Every Fortune 500 company has one, or has ready access to similar facilities—R&D labs where new product development gestates the next new big things for companies to commercialize. How much R&D is done is a good indicator of the vibrancy of our economy, and a company’s outlook for the future. Such labs are the direct descendents of the “invention factory” that Thomas Edison honed to a fine art at his legendary West Orange Labs. At West Orange, Edison accrued the majority of his patents; carefully documenting and protecting his intellectual property. His notebooks are chock-full of tests, ideas, schematics, and experimental results used to support his many patent filings, and to serve in defense against those who tried illegally to move in on his accomplishments.
We know now how important intellectual property [IP] is for our nation. In a 2012 U.S. Dept. of Commerce Study that examined 75 IP-intensive industries that together directly and indirectly employed 40 million workers, their findings showed IP-intensive industries accounted for $5.0 trillion in value added, representing 35.5% of U.S. gross domestic product in 2009. Fully 1/3 of our national economy is driven by intellectual property. Additionally, in 2010, merchandise exports of IP-intensive industries totaled $775 billion, equating to 60.7% of total U.S. merchandise exports. The creativity of our nation has great economic value both here and abroad-something Thomas Edison viscerally understood.
Take a look at the recent record of national R&D expenditures used to support the creativity of major organizations in the private, federal, public, and academic sectors:
- 2012 – $436 Billion
- 2011 – $427
- 2010 – $415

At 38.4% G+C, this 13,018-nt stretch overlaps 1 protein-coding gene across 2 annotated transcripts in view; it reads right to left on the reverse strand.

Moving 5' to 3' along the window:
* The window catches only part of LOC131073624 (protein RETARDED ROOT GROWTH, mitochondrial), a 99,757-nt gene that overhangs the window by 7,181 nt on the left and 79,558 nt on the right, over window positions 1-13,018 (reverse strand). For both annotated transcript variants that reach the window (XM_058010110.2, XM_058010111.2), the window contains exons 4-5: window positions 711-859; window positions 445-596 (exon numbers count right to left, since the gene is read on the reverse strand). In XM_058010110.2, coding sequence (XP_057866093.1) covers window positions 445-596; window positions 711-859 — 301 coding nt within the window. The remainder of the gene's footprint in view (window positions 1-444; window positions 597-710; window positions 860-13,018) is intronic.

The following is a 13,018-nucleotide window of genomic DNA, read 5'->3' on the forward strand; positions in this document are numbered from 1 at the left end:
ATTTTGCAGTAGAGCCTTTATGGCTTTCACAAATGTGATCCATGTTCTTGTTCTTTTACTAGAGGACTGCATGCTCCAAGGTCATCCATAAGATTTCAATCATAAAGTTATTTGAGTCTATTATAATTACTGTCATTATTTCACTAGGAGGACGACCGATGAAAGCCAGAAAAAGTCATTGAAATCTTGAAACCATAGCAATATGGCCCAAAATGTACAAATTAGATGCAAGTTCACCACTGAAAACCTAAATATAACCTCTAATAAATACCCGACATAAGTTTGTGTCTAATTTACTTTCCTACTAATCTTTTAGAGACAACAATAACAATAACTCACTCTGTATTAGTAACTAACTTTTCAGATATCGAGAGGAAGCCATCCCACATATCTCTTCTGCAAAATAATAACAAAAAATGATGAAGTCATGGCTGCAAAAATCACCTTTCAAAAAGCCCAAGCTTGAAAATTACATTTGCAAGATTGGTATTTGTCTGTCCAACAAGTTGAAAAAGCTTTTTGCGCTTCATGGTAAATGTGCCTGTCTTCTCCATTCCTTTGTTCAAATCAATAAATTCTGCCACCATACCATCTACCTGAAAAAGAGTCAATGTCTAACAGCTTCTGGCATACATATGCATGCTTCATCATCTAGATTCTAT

- 2009 – $400
- 2008 – $403
- 2007 – $377
- 2006 – $350
- 2005 – $325
These numbers exceed the annual revenue of our biggest national corporations.
All this R&D-fueled creativity manifests itself in our patent system. Look at the table below chronicling the number of patents [one powerful form of IP] awarded to U. S. inventors since the creation of the U.S. Patent Office in 1792 [the U.S. Constitution empowered Congress to establish such an office].
- 1792 – 0 (Doubling Time)
- 1911 – 1,000,000
- 1935 – 2,000,000 (143 years)
- 1961 – 3,000,000
- 1976 – 4,000,000 (41 years)
- 1991 – 5,000,000
- 1999 – 6,000,000
- 2006 – 7,000,000
- 2011 – 8,000,000 (35 years)
Notice how the doubling time for U.S. patents issued is decreasing. This is exponential growth showing no sign of abating; which is exactly what you would expect as more countries vigorously engage in globally competitive business activities. Another way to interpret the table above is….over 70% of the U.S. patents ever issued, did so since 1935. Edison had 1093 domestic patents; and his powerful charisma inspires yet today many other inventors young and old.
What vision Thomas Edison possessed to link commercial R&D and economic growth. Here is a 2012 quote about how valuable Edison is to our world. According to Ted Landphair, Voice of America:
“In fact, it is said of him that one quarter of all the jobs – not just in the United States but in the world – can be traced to something he thought of and made in the late 19th and early 20th centuries.”
“I find out what the world needs. Then I go ahead and try to invent it.”
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